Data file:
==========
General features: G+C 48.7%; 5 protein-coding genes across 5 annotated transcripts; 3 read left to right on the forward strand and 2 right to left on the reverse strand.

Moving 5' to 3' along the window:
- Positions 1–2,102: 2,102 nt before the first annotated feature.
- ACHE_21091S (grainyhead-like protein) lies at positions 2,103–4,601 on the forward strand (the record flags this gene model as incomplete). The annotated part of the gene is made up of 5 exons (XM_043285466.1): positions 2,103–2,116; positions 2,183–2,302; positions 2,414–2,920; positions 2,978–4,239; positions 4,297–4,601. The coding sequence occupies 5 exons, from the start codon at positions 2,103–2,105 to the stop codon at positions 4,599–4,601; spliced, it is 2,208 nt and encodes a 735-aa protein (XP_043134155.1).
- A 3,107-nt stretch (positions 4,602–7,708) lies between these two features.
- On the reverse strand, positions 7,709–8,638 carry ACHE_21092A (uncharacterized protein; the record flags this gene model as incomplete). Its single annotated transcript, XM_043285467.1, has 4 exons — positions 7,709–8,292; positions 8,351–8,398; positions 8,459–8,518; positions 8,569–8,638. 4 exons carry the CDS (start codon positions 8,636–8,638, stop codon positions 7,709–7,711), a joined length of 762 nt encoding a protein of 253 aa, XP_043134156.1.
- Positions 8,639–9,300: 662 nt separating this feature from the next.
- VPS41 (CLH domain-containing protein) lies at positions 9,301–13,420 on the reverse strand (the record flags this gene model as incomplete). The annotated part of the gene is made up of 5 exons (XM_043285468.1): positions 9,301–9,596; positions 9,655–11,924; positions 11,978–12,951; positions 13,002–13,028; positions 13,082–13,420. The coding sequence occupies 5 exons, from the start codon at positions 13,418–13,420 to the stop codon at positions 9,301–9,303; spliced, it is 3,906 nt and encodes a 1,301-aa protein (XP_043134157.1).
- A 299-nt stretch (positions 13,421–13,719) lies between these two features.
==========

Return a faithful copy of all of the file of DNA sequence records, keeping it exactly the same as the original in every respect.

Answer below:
General features: G+C 48.7%; 5 protein-coding genes across 5 annotated transcripts; 3 read left to right on the forward strand and 2 right to left on the reverse strand.

Moving 5' to 3' along the window:
- Positions 1–2,102: 2,102 nt before the first annotated feature.
- ACHE_21091S (grainyhead-like protein) lies at positions 2,103–4,601 on the forward strand (the record flags this gene model as incomplete). The annotated part of the gene is made up of 5 exons (XM_043285466.1): positions 2,103–2,116; positions 2,183–2,302; positions 2,414–2,920; positions 2,978–4,239; positions 4,297–4,601. The coding sequence occupies 5 exons, from the start codon at positions 2,103–2,105 to the stop codon at positions 4,599–4,601; spliced, it is 2,208 nt and encodes a 735-aa protein (XP_043134155.1).
- A 3,107-nt stretch (positions 4,602–7,708) lies between these two features.
- On the reverse strand, positions 7,709–8,638 carry ACHE_21092A (uncharacterized protein; the record flags this gene model as incomplete). Its single annotated transcript, XM_043285467.1, has 4 exons — positions 7,709–8,292; positions 8,351–8,398; positions 8,459–8,518; positions 8,569–8,638. 4 exons carry the CDS (start codon positions 8,636–8,638, stop codon positions 7,709–7,711), a joined length of 762 nt encoding a protein of 253 aa, XP_043134156.1.
- Positions 8,639–9,300: 662 nt separating this feature from the next.
- VPS41 (CLH domain-containing protein) lies at positions 9,301–13,420 on the reverse strand (the record flags this gene model as incomplete). The annotated part of the gene is made up of 5 exons (XM_043285468.1): positions 9,301–9,596; positions 9,655–11,924; positions 11,978–12,951; positions 13,002–13,028; positions 13,082–13,420. The coding sequence occupies 5 exons, from the start codon at positions 13,418–13,420 to the stop codon at positions 9,301–9,303; spliced, it is 3,906 nt and encodes a 1,301-aa protein (XP_043134157.1).
- A 299-nt stretch (positions 13,421–13,719) lies between these two features.